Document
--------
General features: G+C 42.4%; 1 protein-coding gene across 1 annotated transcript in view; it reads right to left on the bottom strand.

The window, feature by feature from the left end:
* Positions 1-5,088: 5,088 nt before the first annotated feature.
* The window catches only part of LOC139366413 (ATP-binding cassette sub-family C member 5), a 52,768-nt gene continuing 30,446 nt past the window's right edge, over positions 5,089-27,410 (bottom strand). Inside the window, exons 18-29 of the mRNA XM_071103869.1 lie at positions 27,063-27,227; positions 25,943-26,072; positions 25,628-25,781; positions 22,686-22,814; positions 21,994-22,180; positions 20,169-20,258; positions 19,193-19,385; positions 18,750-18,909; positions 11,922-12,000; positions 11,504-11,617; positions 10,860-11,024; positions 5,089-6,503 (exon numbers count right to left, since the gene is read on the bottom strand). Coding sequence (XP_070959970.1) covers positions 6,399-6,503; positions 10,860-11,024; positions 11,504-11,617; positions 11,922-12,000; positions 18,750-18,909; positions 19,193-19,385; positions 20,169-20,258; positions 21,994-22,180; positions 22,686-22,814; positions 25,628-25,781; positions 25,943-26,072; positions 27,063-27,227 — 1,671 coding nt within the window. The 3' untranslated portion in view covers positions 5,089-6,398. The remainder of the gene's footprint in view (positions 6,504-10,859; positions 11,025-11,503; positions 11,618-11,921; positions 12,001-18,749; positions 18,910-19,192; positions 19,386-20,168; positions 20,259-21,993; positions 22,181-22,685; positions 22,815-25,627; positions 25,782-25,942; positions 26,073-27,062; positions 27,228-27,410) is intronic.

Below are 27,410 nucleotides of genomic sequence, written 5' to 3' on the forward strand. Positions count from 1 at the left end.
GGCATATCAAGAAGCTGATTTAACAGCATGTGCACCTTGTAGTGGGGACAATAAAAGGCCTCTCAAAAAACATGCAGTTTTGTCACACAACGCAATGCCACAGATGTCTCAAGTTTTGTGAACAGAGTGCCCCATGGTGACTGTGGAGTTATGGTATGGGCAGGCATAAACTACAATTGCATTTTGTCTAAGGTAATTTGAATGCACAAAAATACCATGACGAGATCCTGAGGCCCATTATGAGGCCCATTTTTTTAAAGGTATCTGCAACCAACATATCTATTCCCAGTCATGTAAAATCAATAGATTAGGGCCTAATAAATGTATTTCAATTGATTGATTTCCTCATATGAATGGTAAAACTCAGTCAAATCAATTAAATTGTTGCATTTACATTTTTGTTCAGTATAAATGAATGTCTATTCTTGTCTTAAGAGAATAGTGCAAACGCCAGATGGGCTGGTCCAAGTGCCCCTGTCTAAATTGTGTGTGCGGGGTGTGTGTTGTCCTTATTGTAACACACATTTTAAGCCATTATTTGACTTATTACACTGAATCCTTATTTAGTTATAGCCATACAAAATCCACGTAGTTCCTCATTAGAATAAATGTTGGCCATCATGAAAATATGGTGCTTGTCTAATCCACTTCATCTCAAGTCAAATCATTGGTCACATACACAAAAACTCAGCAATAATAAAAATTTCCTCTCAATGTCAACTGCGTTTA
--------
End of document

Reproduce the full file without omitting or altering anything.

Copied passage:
General features: G+C 42.4%; 1 protein-coding gene across 1 annotated transcript in view; it reads right to left on the bottom strand.

The window, feature by feature from the left end:
* Positions 1-5,088: 5,088 nt before the first annotated feature.
* The window catches only part of LOC139366413 (ATP-binding cassette sub-family C member 5), a 52,768-nt gene continuing 30,446 nt past the window's right edge, over positions 5,089-27,410 (bottom strand). Inside the window, exons 18-29 of the mRNA XM_071103869.1 lie at positions 27,063-27,227; positions 25,943-26,072; positions 25,628-25,781; positions 22,686-22,814; positions 21,994-22,180; positions 20,169-20,258; positions 19,193-19,385; positions 18,750-18,909; positions 11,922-12,000; positions 11,504-11,617; positions 10,860-11,024; positions 5,089-6,503 (exon numbers count right to left, since the gene is read on the bottom strand). Coding sequence (XP_070959970.1) covers positions 6,399-6,503; positions 10,860-11,024; positions 11,504-11,617; positions 11,922-12,000; positions 18,750-18,909; positions 19,193-19,385; positions 20,169-20,258; positions 21,994-22,180; positions 22,686-22,814; positions 25,628-25,781; positions 25,943-26,072; positions 27,063-27,227 — 1,671 coding nt within the window. The 3' untranslated portion in view covers positions 5,089-6,398. The remainder of the gene's footprint in view (positions 6,504-10,859; positions 11,025-11,503; positions 11,618-11,921; positions 12,001-18,749; positions 18,910-19,192; positions 19,386-20,168; positions 20,259-21,993; positions 22,181-22,685; positions 22,815-25,627; positions 25,782-25,942; positions 26,073-27,062; positions 27,228-27,410) is intronic.

Below are 27,410 nucleotides of genomic sequence, written 5' to 3' on the forward strand. Positions count from 1 at the left end.
GGCATATCAAGAAGCTGATTTAACAGCATGTGCACCTTGTAGTGGGGACAATAAAAGGCCTCTCAAAAAACATGCAGTTTTGTCACACAACGCAATGCCACAGATGTCTCAAGTTTTGTGAACAGAGTGCCCCATGGTGACTGTGGAGTTATGGTATGGGCAGGCATAAACTACAATTGCATTTTGTCTAAGGTAATTTGAATGCACAAAAATACCATGACGAGATCCTGAGGCCCATTATGAGGCCCATTTTTTTAAAGGTATCTGCAACCAACATATCTATTCCCAGTCATGTAAAATCAATAGATTAGGGCCTAATAAATGTATTTCAATTGATTGATTTCCTCATATGAATGGTAAAACTCAGTCAAATCAATTAAATTGTTGCATTTACATTTTTGTTCAGTATAAATGAATGTCTATTCTTGTCTTAAGAGAATAGTGCAAACGCCAGATGGGCTGGTCCAAGTGCCCCTGTCTAAATTGTGTGTGCGGGGTGTGTGTTGTCCTTATTGTAACACACATTTTAAGCCATTATTTGACTTATTACACTGAATCCTTATTTAGTTATAGCCATACAAAATCCACGTAGTTCCTCATTAGAATAAATGTTGGCCATCATGAAAATATGGTGCTTGTCTAATCCACTTCATCTCAAGTCAAATCATTGGTCACATACACAAAAACTCAGCAATAATAAAAATTTCCTCTCAATGTCAACTGCGTTTA